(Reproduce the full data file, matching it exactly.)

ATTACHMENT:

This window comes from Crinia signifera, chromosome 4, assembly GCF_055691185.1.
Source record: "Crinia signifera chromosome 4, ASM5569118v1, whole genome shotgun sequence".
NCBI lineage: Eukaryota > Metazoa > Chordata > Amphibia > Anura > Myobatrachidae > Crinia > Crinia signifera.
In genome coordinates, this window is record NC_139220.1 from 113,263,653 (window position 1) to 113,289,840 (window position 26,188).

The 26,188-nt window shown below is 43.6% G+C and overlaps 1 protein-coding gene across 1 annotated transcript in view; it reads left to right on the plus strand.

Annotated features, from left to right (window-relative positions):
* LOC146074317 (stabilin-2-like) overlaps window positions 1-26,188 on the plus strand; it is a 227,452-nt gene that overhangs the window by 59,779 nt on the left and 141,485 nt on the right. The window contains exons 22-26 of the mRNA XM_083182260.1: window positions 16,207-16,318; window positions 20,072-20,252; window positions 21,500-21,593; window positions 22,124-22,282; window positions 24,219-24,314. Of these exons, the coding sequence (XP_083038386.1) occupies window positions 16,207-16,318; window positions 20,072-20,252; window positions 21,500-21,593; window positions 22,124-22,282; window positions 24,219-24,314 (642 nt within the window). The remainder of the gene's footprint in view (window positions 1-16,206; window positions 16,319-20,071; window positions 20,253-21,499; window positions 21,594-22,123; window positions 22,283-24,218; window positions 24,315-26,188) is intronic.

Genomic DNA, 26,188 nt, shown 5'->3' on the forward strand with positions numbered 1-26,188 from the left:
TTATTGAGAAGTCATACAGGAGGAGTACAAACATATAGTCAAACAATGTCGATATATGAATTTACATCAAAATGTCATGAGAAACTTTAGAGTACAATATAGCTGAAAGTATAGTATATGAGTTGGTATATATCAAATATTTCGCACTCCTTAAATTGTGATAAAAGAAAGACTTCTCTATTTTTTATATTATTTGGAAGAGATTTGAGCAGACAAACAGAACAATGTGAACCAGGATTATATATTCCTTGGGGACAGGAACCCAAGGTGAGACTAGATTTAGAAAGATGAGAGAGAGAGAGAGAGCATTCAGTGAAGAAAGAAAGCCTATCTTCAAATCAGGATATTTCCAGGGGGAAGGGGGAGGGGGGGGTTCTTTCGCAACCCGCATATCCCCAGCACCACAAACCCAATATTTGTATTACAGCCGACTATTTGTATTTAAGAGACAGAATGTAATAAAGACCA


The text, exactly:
This window comes from Crinia signifera, chromosome 4, assembly GCF_055691185.1.
Source record: "Crinia signifera chromosome 4, ASM5569118v1, whole genome shotgun sequence".
NCBI lineage: Eukaryota > Metazoa > Chordata > Amphibia > Anura > Myobatrachidae > Crinia > Crinia signifera.
In genome coordinates, this window is record NC_139220.1 from 113,263,653 (window position 1) to 113,289,840 (window position 26,188).

The 26,188-nt window shown below is 43.6% G+C and overlaps 1 protein-coding gene across 1 annotated transcript in view; it reads left to right on the plus strand.

Annotated features, from left to right (window-relative positions):
* LOC146074317 (stabilin-2-like) overlaps window positions 1-26,188 on the plus strand; it is a 227,452-nt gene that overhangs the window by 59,779 nt on the left and 141,485 nt on the right. The window contains exons 22-26 of the mRNA XM_083182260.1: window positions 16,207-16,318; window positions 20,072-20,252; window positions 21,500-21,593; window positions 22,124-22,282; window positions 24,219-24,314. Of these exons, the coding sequence (XP_083038386.1) occupies window positions 16,207-16,318; window positions 20,072-20,252; window positions 21,500-21,593; window positions 22,124-22,282; window positions 24,219-24,314 (642 nt within the window). The remainder of the gene's footprint in view (window positions 1-16,206; window positions 16,319-20,071; window positions 20,253-21,499; window positions 21,594-22,123; window positions 22,283-24,218; window positions 24,315-26,188) is intronic.

Genomic DNA, 26,188 nt, shown 5'->3' on the forward strand with positions numbered 1-26,188 from the left:
TTATTGAGAAGTCATACAGGAGGAGTACAAACATATAGTCAAACAATGTCGATATATGAATTTACATCAAAATGTCATGAGAAACTTTAGAGTACAATATAGCTGAAAGTATAGTATATGAGTTGGTATATATCAAATATTTCGCACTCCTTAAATTGTGATAAAAGAAAGACTTCTCTATTTTTTATATTATTTGGAAGAGATTTGAGCAGACAAACAGAACAATGTGAACCAGGATTATATATTCCTTGGGGACAGGAACCCAAGGTGAGACTAGATTTAGAAAGATGAGAGAGAGAGAGAGAGCATTCAGTGAAGAAAGAAAGCCTATCTTCAAATCAGGATATTTCCAGGGGGAAGGGGGAGGGGGGGGTTCTTTCGCAACCCGCATATCCCCAGCACCACAAACCCAATATTTGTATTACAGCCGACTATTTGTATTTAAGAGACAGAATGTAATAAAGACCA